Hamas, the government in Gaza

Hamas, the government in Gaza
Ex-Gaza chief Ismail Haniya, the newly elected Hamas leader, is considered more moderate within the movement.
PHOTO: AFP

GAZA CITY, PALESTINIAN TERRITORIES - Following are key dates in the evolution of Islamist Palestinian movement Hamas, a sworn enemy of Israel that seized power in Gaza 10 years ago.

Founding 'Charter'

Hamas is created on December 14, 1987 after the first Palestinian uprising known as the intifada began.

Hamas is founded by a group of militants close to the Muslim Brotherhood organisation, one of whom is Sheikh Ahmed Yassin.

Hamas is an Arabic acronym for Islamic Resistance Movement, and it was formed as a rival to the militant group Islamic Jihad.

On August 18, 1988, Hamas adopts a "charter" to match one by another rival, the Palestine Liberation Organisation (PLO), and which calls for an Islamic state throughout Palestine that includes Israel.

The group builds up a strong network of social aid programmes that focuses in particular on social welfare schools.

First suicide attack

In 1990, Hamas creates an armed wing called the Ezzedine al-Qassam Brigades after an Arab nationalist who fought British mandate rule of Palestine before Israel was created.

On September 14, 1993, a day after the Oslo peace accord was signed by Israel and the PLO, hundreds of Hamas militants protest and call for continued attacks against the Israeli army.

The demonstrations coincide with the first Hamas suicide attack in Gaza. Only the attacker dies in the blast.

Fighters from the Ezzedine al-Qassam Brigades subsequently commit many attacks on Israeli soldiers and civilians, and also kill Palestinians suspected of collaboration with Israel.

'Targeted' assassinations

Sheikh Ahmed Yassin, the spiritual leader of Hamas, is killed by an Israeli helicopter as he leaves a Gaza mosque on March 22, 2004.

Yassin's successor, Abdel Aziz Rantissi, dies less than a month later, also during an Israeli raid.

Since then, other "targeted" assassinations have claimed the lives of many Hamas political and military leaders.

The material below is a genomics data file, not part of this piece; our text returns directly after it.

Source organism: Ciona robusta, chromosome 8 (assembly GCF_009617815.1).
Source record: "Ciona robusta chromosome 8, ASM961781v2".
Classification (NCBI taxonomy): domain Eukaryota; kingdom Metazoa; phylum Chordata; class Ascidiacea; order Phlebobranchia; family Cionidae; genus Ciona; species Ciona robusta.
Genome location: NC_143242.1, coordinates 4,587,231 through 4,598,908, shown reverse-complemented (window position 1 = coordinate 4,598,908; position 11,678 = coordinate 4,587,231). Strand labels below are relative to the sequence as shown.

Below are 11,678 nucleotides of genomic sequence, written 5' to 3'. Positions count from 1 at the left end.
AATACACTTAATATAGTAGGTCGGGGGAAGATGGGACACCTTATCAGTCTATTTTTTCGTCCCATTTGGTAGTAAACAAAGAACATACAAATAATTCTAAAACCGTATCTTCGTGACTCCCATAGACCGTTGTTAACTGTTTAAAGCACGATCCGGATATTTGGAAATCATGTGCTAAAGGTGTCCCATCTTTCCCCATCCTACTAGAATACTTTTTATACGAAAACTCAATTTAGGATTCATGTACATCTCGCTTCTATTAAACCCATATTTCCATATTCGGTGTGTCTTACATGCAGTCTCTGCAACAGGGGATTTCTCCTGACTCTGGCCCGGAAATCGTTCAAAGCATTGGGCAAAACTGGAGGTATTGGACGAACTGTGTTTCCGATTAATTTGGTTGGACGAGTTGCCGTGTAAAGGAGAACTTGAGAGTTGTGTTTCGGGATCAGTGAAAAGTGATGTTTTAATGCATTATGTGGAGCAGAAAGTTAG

They include Yahya Ayyash, whose mobile telephone exploded in 1996, and Salah Shehade, founder of the Ezzedine Al-Qassam Brigades, in 2002.

Hamas takes over Gaza

On September 12, 2005 after dismantling the last Israeli settlement in Gaza, Israeli forces withdraw from the territory, ending 38 years of occupation.

On January 25, 2006, Hamas wins a landslide electoral victory over Palestinian president Mahmud Abbas's Fatah movement, and on June 15, 2007 Hamas takes control of Gaza following fierce fighting with Fatah supporters. Israel tightens a blockade of Gaza.

Israeli response

On July 8, 2014, Israel launches Operation Protective Edge, to halt rocket attacks from Gaza and destroys tunnels used to reinforce and resupply Hamas fighters there.

The fighting is the third major military operation since 2007 and results in the death of 2,251 people on the Palestinian side, including 551 children, according to UN figures.

Israeli casualties are put at 74, of which 68 are soldiers.

Hamas adopts 'political' fight

On February 13, 2017, Hamas military leader Yahya Sinwar is elected head of Gaza.

On May 1, Hamas announces changes to its founding charter that refer to a "political" fight with Israel as opposed to a "religious" conflict.

Hamas speaks of a future Palestinian state that includes just the occupied West Bank, East Jerusalem, and Gaza.

For the Israeli government, Hamas is just "attempting to fool the world".

A few days later, ex-Gaza chief Ismail Haniya is elected as the new Hamas leader.

Sinwar is a hardliner, while Haniya is considered more moderate within the movement.

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